Picture guidelines – Manipulation and image quality

Adjustment or manipulation?

It’s a fine line between adjustment and manipulation, and Visitnorway must always be on the safe side. The reader must be able to trust that images on Visitnorway are accurate and truthful. If the reader does not trust what’s on the site, the site has lost its usefulness to both us and the readers.

Things you may do:

  • Refresh and enhance colours.
  • Remove elements that the photographer could have removed at the time of shooting.
  • Remove elements that come into conflict with the VN-logo.
  • Remove small elements that could have been avoided, for instance by using a different framing or angle of view.

Things you may NOT do:

  • Make colours look unnatural (for instance tonemapping, too vivid, grey, etc)
  • Change the reality of the image, or alter how the image presents the truth.
  • Mix or blend two or more images.
  • Insert parts of one image into another.
  • Remove elements that have a natural presence in the image.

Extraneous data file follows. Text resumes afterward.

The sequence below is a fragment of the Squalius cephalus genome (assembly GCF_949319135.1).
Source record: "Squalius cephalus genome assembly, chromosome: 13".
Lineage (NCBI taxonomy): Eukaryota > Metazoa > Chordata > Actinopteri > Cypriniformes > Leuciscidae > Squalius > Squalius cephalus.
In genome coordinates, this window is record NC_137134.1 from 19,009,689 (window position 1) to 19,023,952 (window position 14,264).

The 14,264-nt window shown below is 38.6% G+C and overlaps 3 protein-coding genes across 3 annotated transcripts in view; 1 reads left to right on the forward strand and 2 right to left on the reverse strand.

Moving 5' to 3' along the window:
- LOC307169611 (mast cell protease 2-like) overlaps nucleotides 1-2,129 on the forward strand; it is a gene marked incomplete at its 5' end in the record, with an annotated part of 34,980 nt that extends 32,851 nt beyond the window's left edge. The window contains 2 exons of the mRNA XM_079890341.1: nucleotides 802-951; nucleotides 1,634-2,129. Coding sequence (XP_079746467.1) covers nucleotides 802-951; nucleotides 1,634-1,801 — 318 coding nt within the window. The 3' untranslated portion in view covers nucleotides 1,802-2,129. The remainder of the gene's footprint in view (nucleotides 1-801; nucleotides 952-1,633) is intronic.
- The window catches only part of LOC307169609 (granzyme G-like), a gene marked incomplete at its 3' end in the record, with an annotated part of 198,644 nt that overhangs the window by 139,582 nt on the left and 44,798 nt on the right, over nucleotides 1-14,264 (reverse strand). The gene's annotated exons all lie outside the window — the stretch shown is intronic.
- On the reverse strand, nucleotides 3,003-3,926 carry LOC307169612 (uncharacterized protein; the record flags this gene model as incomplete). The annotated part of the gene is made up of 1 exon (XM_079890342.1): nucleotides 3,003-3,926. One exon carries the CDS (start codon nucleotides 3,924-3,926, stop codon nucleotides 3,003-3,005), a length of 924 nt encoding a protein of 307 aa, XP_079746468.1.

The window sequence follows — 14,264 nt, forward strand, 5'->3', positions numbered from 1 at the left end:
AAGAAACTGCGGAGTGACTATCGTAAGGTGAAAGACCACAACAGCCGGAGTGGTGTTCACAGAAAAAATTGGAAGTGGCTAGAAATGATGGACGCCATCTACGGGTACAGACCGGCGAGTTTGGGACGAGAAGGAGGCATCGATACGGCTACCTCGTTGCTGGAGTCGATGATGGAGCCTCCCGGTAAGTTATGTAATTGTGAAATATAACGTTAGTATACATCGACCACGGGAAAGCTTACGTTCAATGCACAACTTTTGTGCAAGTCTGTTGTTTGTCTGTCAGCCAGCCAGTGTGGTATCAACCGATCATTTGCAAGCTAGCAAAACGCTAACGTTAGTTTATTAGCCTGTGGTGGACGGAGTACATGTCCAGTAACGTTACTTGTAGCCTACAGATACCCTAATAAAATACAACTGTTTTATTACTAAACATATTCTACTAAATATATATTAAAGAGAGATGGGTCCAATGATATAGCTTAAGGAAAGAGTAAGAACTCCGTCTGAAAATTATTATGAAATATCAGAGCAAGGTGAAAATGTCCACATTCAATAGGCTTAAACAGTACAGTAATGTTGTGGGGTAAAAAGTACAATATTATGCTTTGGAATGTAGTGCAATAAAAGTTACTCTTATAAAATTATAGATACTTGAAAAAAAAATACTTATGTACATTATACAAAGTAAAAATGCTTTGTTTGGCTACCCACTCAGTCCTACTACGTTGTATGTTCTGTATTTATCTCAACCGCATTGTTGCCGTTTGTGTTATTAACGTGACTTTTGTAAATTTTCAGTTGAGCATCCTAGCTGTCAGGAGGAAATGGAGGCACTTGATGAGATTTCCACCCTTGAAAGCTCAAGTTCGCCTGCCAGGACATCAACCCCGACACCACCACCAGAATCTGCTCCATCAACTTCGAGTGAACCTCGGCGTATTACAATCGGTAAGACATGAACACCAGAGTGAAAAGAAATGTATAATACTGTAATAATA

• Mirror an image, or flip it along any axis.
  • Use black-and-white images (unless it is natural to do so due to the context, ie for instance historical pictures, or an article about an exhibition of such pictures).

Image quality

File formats:

JPG (also known as jpeg) is an image format that is relatively easy to load and gives a good image quality for photographs and the like. It is less well suited for graphics, icons and such, and is lossy; ie. image quality gets permanently decreased ecvery time the image is saved.

PNG is lossless and does not lose image quality when reloaded and resaved, but it is both heavier to load and far heavier to save than JPG, and will cause delays in page loading. In terms of image quality, however, it is well suited for both graphics and photography.

We strongly recommend that you work with PNG or TIFF and save as JPG only when completely done with the image. That way you will preserve optimum image quality.

The higher the compression rate, the more image quality a JPG image wil lose every time it is saved. However, a high compression ratio will also make the image file smaller and thus easier and less time-consuming to load. An overly compressed JPG-image will not look good, and will have irretrievably have lost too much image quality.

As a compromise and rule of thumb, we recommend compressing a 1920 x 936 image to about 600 KB.